Increase in crude oil prices have led to a sharp rise in its derivative petrochemicals, plastic-making raw material polymers and feedstock like Naphtha. Rise in prices of petrochemical raw materials such as purified terephthalic acid (PTA) and mono-ethylene glycol (MEG) along with the rupee fall has made synthetic yarn costlier by 10-15 per cent.
The price rise in the international market for all petrochemicals, polymers and solvents has been sharp sine April; their import into India has been costlier still to the extent of the rupee’s depreciation. From April, most petrochemicals have seen a price rise of 4-18 per cent; so have polymers, the raw material for plastic goods.
Janak Ladhani, managing director of Sonkamal Enterprise, a big player in acetone and phenols, says imports are turning unviable and have slowed; also, the market has turned volatile.
As for PTA and MEG, they are the key raw material for synthetic yarn, especially polyester. Jayesh Pathak of the Bombay Yarn Merchants’ Association says other reasons for the price rise of yarn are, apart from the inflation in crude oil and the depreciation in rupee’s value and reduction in cutback in Chineese production.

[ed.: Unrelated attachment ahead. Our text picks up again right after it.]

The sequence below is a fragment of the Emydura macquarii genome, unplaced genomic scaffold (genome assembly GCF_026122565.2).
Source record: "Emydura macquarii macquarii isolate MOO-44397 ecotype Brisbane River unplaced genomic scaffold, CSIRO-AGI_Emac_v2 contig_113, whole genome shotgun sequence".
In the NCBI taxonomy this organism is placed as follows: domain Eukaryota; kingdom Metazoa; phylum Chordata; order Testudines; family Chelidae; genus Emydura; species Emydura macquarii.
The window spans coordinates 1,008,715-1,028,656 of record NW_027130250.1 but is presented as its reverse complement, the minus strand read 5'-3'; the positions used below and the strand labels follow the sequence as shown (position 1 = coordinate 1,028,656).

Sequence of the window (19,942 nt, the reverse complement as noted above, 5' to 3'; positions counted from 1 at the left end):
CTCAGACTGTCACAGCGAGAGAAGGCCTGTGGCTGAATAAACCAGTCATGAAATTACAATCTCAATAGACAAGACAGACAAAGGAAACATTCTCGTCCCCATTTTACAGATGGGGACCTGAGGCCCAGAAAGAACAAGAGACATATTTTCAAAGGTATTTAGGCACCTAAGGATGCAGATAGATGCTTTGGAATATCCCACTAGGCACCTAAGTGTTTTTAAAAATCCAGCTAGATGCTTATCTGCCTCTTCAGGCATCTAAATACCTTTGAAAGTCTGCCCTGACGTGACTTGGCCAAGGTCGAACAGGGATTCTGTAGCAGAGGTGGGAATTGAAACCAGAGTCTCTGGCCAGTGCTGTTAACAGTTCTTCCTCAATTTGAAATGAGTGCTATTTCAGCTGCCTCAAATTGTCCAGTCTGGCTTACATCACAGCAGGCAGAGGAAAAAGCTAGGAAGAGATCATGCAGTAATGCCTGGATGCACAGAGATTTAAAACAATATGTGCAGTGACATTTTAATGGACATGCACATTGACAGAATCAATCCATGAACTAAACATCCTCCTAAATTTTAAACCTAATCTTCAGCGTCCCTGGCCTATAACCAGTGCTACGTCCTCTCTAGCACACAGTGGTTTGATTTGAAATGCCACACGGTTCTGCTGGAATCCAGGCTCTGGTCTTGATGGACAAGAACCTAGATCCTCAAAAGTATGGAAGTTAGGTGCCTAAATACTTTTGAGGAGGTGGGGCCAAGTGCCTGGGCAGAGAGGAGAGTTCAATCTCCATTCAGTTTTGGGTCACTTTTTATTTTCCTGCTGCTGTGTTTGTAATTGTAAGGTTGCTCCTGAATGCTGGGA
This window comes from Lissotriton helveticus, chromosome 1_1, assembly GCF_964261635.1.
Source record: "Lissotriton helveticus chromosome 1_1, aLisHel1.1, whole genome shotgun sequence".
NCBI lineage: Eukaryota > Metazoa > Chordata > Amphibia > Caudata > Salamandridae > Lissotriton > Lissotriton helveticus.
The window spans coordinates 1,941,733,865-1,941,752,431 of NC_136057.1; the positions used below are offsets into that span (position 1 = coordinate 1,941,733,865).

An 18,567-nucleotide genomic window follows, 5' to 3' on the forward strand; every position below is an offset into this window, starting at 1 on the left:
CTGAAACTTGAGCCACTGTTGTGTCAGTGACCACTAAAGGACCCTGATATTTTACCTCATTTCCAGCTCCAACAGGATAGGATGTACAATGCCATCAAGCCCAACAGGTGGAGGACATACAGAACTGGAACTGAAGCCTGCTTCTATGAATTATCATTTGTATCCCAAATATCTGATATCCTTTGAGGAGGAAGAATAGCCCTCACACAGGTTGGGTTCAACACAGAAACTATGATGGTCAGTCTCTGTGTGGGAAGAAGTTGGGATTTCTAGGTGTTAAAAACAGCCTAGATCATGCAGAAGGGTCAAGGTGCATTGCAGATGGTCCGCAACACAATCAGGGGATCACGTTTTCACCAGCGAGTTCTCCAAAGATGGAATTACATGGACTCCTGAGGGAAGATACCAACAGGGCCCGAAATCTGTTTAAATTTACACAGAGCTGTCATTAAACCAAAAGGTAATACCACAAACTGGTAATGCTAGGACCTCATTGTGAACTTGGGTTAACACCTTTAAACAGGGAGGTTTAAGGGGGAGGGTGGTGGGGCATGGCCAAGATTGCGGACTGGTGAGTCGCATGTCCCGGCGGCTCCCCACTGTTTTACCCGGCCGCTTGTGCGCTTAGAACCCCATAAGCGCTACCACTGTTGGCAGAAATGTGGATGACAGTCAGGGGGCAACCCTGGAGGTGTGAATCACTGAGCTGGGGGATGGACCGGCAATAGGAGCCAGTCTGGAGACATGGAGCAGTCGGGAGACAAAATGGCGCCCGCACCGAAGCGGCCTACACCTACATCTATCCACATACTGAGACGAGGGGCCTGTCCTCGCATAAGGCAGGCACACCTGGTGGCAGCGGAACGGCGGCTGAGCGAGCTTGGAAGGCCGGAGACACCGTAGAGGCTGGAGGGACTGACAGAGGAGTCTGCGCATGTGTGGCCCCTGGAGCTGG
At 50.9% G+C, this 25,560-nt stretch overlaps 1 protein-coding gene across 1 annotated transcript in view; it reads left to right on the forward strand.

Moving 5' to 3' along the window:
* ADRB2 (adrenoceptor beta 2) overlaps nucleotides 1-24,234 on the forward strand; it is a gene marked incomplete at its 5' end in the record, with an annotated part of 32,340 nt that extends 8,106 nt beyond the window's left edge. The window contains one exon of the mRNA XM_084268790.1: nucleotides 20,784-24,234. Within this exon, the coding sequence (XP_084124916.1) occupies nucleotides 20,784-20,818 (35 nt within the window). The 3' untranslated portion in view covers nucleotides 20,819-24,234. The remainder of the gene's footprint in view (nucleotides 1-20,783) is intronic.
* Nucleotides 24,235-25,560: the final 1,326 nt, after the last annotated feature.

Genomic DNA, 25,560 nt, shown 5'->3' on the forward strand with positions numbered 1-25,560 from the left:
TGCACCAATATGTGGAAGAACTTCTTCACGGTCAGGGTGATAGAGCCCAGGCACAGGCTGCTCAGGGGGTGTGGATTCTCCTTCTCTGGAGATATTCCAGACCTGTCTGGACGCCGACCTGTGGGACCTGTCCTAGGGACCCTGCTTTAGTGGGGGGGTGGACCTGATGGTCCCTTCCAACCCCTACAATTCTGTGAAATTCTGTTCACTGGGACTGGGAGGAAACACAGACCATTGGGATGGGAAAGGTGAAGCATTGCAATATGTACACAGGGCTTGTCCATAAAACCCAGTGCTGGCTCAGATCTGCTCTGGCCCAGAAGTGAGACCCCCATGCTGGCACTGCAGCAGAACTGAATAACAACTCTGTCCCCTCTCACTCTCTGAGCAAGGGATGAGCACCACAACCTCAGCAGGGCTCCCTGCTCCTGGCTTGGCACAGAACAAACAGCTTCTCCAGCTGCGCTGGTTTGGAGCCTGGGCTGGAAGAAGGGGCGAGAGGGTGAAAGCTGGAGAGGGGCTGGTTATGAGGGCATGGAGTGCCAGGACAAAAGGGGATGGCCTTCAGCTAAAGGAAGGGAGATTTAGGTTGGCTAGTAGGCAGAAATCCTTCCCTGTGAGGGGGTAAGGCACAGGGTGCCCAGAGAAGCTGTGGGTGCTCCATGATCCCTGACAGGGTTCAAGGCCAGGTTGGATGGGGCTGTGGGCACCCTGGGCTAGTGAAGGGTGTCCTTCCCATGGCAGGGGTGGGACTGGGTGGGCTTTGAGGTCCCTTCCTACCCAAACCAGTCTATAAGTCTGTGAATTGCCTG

“The industry has become entirely global and prices are based on international market comparison,” he notes, adding that it is also a period of slacker demand.
As the share of domestic sales in synthetic yarn is substantially more than export, the industry has much less of tghe benefit from a falling rupee. The impact is even more in the textile hub of Surat, where capacity utilisation has fallen below 60 per cent, says Narain Aggarwal, chairman, The Synthetic & Rayon Textiles Export Promotion Council.
“PTA/ MEG and benzene are crude oil derivatives and have seen a price rise of 25-30 per cent and 30-35 per cent (respectively) in six months. Demand has also been poor. Be it spinning, weaving or even finished products, the synthetic yarn value chain is unable to forward the price rise to buyers,” he adds.
Synthetic yarn export has grown in 2017-18, by about five per cent. However, say observers, this is only due to a rise in global demand while China cut production. “The industry as such has not done anything substantial to see export grow. We are globally uncompetitive in terms of prices, compared to China, Korea, Thailand, Taiwan, Indonesia and Malaysia,” says Aggarwal.